Did you know French workers are barred from sending or answering work emails after hours?
I’ll admit that when I heard this news last year there was one part of me that applauded the law and one part of me that questioned its wisdom. I could understand preventing companies from requiring employees to answer work emails in the evening—but to prevent all employees from even sending emails, of their own volition, after a certain time?
For the first couple years of my career, I was that employee. I was always sending and answering emails from home, no matter the time, and sometimes even getting frustrated when my co-workers failed to respond until nine in the morning the next day.
What changed my mindset first was pure necessity; when my daughter was born, juggling motherhood with work forced me to take things down a notch. I couldn’t always get to my phone or laptop right away because I had a baby in my arms or I was driving to and from daycare. Yet I saw that despite my inability to be available 24 hours in a day, my work did not suffer. In many ways, my performance improved because I was giving myself time to step away and reset.
So although now I feel more settled in a routine, and more able to answer those late emails again, I try to avoid doing so when it’s unnecessary (and let’s face it, it’s usually unnecessary). Here are a few ways that I fight the itch to pick up my phone for work in the evenings:
1. I keep my email app off the home screen of my phone.
I use a phone that allows me to choose which apps appear on the home screen and which remain hidden. I force myself to go to extra effort to search for the email app so that it’s less of a reflex, and more of a deliberate choice.
2. I turned off the push notifications.
It’s hard to ignore any type of notification on your phone or computer. Back when I took three weeks off for an international family vacation, I made a point of disabling my email notifications. When I returned to the office I never turned them back on. It feels freeing to cut that cord tying you to the inbox, and it means that you only have to think about work on your own terms, rather than because someone else forced it into mind.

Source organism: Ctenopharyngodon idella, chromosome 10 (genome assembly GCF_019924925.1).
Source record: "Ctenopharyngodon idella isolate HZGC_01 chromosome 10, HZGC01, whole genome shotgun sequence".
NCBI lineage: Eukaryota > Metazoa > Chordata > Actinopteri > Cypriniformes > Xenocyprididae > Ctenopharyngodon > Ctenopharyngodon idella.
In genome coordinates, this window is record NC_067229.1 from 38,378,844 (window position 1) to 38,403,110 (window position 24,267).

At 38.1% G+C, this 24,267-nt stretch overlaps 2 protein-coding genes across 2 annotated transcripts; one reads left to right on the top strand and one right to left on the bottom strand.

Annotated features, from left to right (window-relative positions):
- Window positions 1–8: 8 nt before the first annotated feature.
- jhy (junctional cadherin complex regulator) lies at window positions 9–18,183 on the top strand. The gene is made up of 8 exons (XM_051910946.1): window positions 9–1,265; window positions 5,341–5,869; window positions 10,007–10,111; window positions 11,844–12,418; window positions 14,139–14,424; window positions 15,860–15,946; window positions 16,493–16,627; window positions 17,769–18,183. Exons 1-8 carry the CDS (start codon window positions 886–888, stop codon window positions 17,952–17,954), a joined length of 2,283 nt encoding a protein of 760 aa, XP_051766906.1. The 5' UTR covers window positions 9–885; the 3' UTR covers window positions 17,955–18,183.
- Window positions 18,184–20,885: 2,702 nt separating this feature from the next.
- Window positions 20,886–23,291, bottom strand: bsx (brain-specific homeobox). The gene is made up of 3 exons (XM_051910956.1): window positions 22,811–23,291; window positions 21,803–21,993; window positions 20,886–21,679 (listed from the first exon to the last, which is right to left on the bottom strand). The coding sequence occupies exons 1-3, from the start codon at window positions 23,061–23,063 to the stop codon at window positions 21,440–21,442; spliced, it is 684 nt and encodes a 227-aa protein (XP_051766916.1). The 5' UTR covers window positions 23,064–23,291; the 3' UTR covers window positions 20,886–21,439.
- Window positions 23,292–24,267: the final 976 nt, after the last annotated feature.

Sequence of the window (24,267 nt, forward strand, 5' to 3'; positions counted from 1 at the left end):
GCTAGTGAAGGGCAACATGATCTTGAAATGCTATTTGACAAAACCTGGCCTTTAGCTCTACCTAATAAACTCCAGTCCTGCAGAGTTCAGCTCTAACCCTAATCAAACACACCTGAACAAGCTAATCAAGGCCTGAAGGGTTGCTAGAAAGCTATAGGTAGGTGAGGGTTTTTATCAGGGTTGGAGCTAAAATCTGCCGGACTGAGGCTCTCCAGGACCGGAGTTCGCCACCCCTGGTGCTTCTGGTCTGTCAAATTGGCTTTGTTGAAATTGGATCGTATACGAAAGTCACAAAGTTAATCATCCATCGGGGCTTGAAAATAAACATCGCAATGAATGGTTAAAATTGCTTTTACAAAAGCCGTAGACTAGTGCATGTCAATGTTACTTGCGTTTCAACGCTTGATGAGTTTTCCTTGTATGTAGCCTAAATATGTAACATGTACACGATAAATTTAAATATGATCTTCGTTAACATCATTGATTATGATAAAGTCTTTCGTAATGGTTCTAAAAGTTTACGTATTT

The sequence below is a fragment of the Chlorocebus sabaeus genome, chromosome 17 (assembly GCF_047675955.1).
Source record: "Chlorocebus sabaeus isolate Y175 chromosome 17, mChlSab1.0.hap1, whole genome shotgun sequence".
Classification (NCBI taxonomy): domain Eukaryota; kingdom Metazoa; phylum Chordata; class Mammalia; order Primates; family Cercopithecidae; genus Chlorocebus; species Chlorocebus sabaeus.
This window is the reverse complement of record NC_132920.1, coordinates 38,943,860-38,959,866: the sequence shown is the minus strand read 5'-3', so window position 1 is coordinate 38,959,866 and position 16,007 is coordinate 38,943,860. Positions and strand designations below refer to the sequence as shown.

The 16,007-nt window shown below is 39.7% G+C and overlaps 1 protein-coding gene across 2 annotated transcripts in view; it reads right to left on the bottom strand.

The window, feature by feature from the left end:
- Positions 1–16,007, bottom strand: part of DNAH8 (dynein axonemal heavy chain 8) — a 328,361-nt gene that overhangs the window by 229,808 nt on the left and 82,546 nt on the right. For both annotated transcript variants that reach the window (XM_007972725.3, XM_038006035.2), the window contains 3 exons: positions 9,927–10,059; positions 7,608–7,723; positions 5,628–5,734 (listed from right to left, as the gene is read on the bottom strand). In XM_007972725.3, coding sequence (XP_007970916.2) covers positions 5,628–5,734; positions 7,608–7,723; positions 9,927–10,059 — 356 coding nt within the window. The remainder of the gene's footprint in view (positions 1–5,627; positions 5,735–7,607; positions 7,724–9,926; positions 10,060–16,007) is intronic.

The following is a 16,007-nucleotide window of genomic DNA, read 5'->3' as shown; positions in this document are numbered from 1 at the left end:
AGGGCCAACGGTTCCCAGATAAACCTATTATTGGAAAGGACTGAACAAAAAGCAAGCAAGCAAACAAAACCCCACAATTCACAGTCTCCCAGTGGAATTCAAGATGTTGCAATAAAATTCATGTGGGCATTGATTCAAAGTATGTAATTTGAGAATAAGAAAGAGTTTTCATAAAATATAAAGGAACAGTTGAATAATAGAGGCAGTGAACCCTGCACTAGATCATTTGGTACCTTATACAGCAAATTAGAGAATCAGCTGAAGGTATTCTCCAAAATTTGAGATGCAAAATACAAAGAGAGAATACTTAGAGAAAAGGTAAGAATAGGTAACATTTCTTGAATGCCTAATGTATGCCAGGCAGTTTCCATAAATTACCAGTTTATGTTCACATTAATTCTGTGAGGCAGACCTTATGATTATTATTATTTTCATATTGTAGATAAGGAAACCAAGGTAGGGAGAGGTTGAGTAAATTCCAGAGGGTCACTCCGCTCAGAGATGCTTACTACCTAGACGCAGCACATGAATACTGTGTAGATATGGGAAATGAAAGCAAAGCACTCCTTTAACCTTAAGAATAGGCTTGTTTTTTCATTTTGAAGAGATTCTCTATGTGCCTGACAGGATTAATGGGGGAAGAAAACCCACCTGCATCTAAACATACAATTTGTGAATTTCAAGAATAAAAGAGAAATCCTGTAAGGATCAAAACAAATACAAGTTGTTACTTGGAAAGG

3. I’ve taken up more hobbies.
When you’re accustomed to that always on feeling, and you’re never truly off the clock, you have less space in your mind for anything besides work. But now that I’ve given myself permission to forget about work most evenings, I find I have more mental space to pursue the things I love, which I had set aside for too long. I read and write more, I go on walks with my family, I play with my daughter, I meet up with friends. What’s funny is that I feel these healthier activities benefiting my work because I am giving myself space for creativity, which leads to more dynamic thinking in the office.
4. Stop sending emails at 5 p.m.
I’m guilty of this one. I’ll fire off an email just before I leave the office, but then I’m eager to see the response, so I find myself refreshing my inbox over and over at home. Yet I’m not likely to see a response until the following day—and I’m pushing someone else to have to answer their work email after hours. Often these end-of-day emails can wait until morning. You might even consider getting an extension or addon that allows you to schedule your emails ahead of time, so you can write the email before clocking out, but know that it won’t send until tomorrow.
I am far from perfect when it comes to dividing work from my personal life, but these strategies have helped me strike a healthier balance. I am constantly striving to improve this aspect of my life because I can see the greater energy and capabilities I’ve benefited from after making small steps. We all deserve a break—so stop checking your work email after work.
Kelsey Down is a freelance writer in Salt Lake City who has been featured on publications including Elite Daily, VentureBeat, and SUCCESS. She’s covered fun stuff like why TV reboots need to stop and how to hack sleep as a workout, and she also writes about personal and family wellness. Follow her on Twitter @kladown23.
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